For example, on the eve of the pandemic, manufacturing jobs — highly productive, with lots of automation — paid on average $28.23 an hour, while restaurant jobs paid $15.23 on average. Employment in manufacturing in July was down 3.4 percent from its February 2020 level, while restaurant employment was down 8 percent.
As people currently out of work return to the labor force, how many will take higher-productivity jobs vs. lower-productivity ones? That’s vital in determining the economy’s future growth potential.
Doing more with less
The labor shortage facing many types of businesses, especially in the service sector, is forcing some hard decisions. And in many cases, companies unable to return to normal staffing levels are getting creative.
Restaurants are experimenting with people ordering on their phones rather than through a waiter. Retailers are offering more self-checkout options. And there is evidence that the difficulty recruiting workers is making companies invest more in training employees — potentially shifting people from low-productivity jobs to higher-productivity ones.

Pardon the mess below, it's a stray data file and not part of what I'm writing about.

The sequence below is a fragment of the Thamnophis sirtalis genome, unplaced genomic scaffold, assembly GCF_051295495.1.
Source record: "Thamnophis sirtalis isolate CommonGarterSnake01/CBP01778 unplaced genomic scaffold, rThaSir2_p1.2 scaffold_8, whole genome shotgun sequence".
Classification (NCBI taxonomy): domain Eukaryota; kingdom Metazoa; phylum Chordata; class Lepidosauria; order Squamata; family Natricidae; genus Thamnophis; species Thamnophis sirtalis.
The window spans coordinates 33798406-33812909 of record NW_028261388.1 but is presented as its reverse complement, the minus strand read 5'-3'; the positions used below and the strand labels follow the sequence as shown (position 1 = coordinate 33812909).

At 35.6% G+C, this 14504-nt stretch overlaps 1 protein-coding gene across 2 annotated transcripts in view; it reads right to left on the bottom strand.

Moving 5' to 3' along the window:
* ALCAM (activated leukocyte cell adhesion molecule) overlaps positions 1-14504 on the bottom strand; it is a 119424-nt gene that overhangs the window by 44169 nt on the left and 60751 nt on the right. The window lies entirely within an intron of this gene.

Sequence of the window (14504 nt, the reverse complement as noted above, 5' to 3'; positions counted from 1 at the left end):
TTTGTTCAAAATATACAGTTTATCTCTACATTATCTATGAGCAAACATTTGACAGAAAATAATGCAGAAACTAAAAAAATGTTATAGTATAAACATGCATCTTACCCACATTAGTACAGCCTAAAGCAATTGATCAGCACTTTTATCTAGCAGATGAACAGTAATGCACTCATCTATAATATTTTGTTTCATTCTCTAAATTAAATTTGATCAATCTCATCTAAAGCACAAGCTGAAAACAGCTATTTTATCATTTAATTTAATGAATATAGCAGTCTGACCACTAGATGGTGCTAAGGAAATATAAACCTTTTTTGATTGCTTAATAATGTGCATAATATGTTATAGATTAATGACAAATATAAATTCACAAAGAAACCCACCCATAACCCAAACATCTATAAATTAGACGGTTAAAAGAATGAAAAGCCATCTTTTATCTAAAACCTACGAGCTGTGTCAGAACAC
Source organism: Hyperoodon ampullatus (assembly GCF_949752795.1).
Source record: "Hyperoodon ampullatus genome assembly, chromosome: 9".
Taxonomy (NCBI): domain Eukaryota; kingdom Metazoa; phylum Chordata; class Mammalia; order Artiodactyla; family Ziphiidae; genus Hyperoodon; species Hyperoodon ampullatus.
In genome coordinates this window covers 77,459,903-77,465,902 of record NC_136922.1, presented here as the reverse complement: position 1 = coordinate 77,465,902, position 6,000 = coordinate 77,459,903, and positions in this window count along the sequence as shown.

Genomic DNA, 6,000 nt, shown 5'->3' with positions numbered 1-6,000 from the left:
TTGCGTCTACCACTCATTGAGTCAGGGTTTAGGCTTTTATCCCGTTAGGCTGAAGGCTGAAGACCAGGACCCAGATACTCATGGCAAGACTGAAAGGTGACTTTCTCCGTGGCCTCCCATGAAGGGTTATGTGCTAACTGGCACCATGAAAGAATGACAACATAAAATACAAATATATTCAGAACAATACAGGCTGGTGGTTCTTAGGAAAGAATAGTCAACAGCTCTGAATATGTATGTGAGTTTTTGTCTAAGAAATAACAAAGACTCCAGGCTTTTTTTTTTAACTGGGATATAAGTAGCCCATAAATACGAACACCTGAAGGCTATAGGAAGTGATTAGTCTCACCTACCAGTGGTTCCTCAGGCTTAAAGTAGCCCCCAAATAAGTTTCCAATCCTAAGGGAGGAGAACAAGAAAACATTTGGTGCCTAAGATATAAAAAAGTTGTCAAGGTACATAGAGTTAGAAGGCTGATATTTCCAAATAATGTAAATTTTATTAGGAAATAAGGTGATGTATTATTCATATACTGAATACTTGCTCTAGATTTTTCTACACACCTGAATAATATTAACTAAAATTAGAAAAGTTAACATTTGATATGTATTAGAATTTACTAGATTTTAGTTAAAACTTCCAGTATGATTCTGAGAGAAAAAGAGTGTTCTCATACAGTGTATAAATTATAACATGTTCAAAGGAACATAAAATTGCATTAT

Sometimes there are tricky measurement questions. For example, if a hotel charges the same prices but, with fewer housekeepers on the payroll, no longer provides a daily cleaning service, that arguably is a worsening in the quality of the product and therefore a form of inflation, rather than higher labor productivity.
But to the degree that something fundamental is shifting in terms of businesses’ willingness to make labor-saving investments, rethink processes to be less labor-intensive, and move individual workers higher up the skill ladder, there’s opportunity for a productivity surge that outlasts the pandemic.
Running themselves ragged
The flip side of this could be that the apparent productivity boom, especially in the first half of this year, simply reflects people working harder than usual.